Today, Majewski is sober and co-managing a horse farm. She attributes her sobriety to God, and to her religious community. She encourages women in rural areas who may be struggling with substance use to seek connection.

“Finding that sense of community, in grange halls, in a church, or someplace where you feel really connected, for me is the most important thing,” said Majewski. “There’s so many people just waiting with open arms.”

For farm owners and managers who need help for mental health or substance use, the nonstop nature of their work can be a major impediment to seeking that care. Finding time in the day to make an appointment, much less go to it, is a challenge. Hagen emphasized that mental health providers need to recognize the particular challenges farmers face and adjust accordingly. She recommends making virtual services available when possible, particularly for women who may be caregiving on top of their farm work.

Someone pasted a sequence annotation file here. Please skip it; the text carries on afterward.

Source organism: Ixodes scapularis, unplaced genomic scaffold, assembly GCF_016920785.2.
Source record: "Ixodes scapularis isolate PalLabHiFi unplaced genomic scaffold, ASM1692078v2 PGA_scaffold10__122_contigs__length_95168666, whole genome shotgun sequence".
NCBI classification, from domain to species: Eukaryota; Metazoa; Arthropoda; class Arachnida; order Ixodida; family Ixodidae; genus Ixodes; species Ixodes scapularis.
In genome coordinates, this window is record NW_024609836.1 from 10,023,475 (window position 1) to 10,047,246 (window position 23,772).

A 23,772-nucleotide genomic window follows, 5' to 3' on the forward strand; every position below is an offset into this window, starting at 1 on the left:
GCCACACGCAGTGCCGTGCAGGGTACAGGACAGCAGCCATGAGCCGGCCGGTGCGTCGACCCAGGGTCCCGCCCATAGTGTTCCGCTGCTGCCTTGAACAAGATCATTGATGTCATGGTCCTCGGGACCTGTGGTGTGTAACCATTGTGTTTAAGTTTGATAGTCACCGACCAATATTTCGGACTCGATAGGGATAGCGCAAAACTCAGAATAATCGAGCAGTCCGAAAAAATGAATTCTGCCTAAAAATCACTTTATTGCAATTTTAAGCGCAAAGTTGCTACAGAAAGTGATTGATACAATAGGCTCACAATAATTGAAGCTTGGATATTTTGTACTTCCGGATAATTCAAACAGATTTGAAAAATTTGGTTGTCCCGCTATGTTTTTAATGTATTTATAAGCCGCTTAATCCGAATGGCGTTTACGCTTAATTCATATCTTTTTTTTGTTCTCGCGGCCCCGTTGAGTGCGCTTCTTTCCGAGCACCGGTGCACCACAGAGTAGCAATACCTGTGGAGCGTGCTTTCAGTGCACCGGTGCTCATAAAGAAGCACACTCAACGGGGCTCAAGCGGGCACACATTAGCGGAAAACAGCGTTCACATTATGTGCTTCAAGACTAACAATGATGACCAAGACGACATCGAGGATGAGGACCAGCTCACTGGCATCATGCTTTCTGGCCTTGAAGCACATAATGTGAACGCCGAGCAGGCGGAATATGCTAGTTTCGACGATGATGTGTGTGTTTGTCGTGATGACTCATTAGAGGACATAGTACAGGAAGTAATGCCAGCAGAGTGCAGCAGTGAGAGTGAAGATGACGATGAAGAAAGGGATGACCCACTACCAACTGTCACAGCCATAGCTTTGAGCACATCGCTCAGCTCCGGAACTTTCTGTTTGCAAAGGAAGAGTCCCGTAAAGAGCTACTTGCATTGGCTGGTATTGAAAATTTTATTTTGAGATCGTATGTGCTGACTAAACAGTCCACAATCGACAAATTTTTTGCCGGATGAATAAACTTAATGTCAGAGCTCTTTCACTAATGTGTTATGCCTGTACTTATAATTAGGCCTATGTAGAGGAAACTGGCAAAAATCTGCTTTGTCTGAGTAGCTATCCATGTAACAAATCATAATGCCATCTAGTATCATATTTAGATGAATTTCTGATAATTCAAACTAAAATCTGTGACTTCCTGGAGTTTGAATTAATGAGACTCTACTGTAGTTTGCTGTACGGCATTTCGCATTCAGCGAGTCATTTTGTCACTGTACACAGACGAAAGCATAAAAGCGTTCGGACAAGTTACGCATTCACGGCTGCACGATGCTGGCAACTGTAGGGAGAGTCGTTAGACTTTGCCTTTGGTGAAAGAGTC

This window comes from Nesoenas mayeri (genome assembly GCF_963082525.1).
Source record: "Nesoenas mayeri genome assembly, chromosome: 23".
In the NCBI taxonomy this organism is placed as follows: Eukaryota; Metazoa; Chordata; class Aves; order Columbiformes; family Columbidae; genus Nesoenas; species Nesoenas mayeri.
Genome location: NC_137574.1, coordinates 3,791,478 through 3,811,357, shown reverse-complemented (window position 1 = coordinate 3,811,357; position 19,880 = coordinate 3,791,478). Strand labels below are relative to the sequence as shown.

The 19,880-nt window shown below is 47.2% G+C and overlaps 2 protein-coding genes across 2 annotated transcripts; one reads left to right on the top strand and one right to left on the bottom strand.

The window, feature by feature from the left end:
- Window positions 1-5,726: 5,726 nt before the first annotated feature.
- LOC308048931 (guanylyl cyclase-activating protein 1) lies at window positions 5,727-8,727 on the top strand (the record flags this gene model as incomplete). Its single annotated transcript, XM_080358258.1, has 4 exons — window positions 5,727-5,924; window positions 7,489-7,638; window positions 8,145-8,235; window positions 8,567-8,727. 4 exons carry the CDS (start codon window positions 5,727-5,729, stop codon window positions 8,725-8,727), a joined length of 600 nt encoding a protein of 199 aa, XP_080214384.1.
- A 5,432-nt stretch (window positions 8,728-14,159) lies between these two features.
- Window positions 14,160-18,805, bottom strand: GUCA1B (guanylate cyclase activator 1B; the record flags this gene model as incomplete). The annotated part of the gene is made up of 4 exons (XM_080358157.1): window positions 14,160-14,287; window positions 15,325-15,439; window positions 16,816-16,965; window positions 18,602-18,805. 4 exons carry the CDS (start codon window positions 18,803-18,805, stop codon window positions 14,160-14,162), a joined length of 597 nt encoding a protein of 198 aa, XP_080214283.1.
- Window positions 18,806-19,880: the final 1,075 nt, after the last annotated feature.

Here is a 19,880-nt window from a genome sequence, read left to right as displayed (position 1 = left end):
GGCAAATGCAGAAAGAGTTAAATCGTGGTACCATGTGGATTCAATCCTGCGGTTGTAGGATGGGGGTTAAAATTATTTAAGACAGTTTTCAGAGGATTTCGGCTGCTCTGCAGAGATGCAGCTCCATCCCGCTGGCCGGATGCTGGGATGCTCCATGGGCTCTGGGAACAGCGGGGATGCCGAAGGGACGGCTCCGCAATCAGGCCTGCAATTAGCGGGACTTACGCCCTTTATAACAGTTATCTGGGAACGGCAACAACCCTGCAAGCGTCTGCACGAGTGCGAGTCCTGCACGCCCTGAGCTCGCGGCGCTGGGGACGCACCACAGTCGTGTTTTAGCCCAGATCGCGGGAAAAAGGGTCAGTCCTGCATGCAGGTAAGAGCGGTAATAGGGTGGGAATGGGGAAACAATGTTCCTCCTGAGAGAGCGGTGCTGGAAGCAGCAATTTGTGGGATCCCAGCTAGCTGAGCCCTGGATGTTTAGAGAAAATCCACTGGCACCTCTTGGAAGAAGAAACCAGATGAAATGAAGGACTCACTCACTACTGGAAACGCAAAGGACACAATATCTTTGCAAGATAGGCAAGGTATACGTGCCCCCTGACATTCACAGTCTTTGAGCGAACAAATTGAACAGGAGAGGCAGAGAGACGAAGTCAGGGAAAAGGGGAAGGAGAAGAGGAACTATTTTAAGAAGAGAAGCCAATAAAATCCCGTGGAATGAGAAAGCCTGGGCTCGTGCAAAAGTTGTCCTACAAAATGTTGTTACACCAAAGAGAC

Of the farmers she surveyed, meeting with providers who didn’t understand agricultural work and lifestyles was a deterrent to getting help. One dairy farmer she spoke with recalled finally seeking support for severe anxiety and depression, only to be told by the provider to take two weeks off work — a nearly impossible ask for a farmer.

“They walked out and never came back,” said Hagen. “There’s a need for agricultural literacy among therapists and counselors … Once you get them in the door, you have one shot, and if you aren’t able to meet them where they’re at, they’re not going to come back.”

Proctor emphasized that her team’s research is just a starting place, and is not necessarily representative of farmers nationwide. “One research article isn’t enough,” said Proctor. “We need to do this multiple times, in different populations.”


Photo of Rebecca McCray

Rebecca McCray

Rebecca McCray is a journalist based in New York. You can find her work in New York Magazine, Rolling Stone, New York Focus, Gothamist, The Daily Beast, and elsewhere.